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In December 1999, when horrendous floods struck Venezuela, GAIA was working in seven schools in which it was implementing its program "Our Daily Plant". Unable to ignore the implications of the disaster, GAIA spent January and February 2000 helping supply food, medicine and clothes to the thousands of affected people that needed them. In Febraury, we decided to adapt our main program and help the National Director of Education in working in the schools in La Guaira - one of the affected areas. We started running workshops in these schools that was orientated towards such an emergency situations. 

Crisis Corps, a section of the US Peace Corps that is comprised of specialised professionals that act in an immediate relief capacity to a disaster, were keen to help with our work. They also wanted to provide help to those people who had been relocated to temporary shelters and whose lives had been turned upside down. What has followed has been a 2-way interactive process between ourselves and the Peace Corps, each benefiting from the others knowledge and experience, and directing the benefits of such an exchange towards the people affected.  



Interaction with GAIA


In May of 2000, the Peace Corps Coordinator for the project, Henry Jibaja (left), first came out to Venezuela. His attention was to the temporary shelters that were now inhabited by the newly homeless. Together we visited many of the shelters and proposed to run an adapted program of Our Daily Plant that would provide the people with a means of sustainability and give them a chance to learn traits that could temporarily allieve some of their hardship. We found 2 shelters in which to start our work, one in Central Lamas and the other in Simetaca. In June, the first 2 volunteers came out to Venezuela to help us: Shannon Gorman (centre) and Catherine Davidson (right)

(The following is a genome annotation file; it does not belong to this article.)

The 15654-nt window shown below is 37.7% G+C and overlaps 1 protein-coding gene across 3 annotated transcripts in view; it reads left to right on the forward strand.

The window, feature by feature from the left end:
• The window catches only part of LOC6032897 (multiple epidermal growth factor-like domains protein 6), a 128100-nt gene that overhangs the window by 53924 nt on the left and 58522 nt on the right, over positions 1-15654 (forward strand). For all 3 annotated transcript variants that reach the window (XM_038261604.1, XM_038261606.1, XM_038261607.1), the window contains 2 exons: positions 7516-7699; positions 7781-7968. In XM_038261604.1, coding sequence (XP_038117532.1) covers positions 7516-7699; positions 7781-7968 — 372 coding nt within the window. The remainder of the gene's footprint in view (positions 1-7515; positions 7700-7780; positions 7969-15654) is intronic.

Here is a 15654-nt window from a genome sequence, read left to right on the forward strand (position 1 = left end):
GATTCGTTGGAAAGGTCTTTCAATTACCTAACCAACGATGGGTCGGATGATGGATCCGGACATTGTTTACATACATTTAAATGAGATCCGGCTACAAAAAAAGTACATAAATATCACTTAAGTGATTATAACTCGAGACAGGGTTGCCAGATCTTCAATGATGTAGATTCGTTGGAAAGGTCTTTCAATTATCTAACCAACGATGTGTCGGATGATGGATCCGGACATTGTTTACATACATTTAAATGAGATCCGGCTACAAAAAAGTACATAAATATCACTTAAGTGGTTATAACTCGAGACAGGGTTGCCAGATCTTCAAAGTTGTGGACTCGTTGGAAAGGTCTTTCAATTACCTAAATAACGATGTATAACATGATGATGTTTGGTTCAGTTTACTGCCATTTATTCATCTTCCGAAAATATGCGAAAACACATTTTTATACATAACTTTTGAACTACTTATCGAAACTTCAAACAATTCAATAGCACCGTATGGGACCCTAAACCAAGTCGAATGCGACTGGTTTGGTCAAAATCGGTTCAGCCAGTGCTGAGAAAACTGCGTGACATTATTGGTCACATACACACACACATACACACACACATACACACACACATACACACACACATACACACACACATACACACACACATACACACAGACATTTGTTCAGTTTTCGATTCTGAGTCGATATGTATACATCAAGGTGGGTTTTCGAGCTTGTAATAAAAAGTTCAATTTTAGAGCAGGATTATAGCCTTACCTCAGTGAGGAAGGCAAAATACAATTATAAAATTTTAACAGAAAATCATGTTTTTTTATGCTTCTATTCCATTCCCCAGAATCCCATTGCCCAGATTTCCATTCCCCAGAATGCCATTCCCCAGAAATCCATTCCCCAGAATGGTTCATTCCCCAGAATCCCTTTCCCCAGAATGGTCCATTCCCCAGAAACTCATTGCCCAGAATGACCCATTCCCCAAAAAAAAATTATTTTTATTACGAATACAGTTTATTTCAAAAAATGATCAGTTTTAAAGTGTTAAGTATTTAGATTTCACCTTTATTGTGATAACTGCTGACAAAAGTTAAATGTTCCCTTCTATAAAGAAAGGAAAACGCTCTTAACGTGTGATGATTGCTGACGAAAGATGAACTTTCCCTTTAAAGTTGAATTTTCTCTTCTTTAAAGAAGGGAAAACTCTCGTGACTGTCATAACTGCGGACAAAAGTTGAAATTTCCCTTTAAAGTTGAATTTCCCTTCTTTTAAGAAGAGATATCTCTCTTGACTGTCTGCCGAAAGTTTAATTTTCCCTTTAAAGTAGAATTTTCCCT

The constructive exchange of knowledge and skills that made our work with the Crisis Corps so beneficial stems from their professional knowledge on individual subjects. Shannon, for example specialises in health, hence we have benefited by gaining information which we could re-use in other shelters, in other schools, at other times. At the same time we were able to contribute our medecinal knowledge of plants and use our workshops as a medium for her to give talks. 

Catherine is studying psychology and was able to question the people in the shelters, both youths and adults, about their experience. This provided her with useful research and at the same time provided counselling for the refugees and gave them tremendous help via the opportunity to come to terms with what they had been through.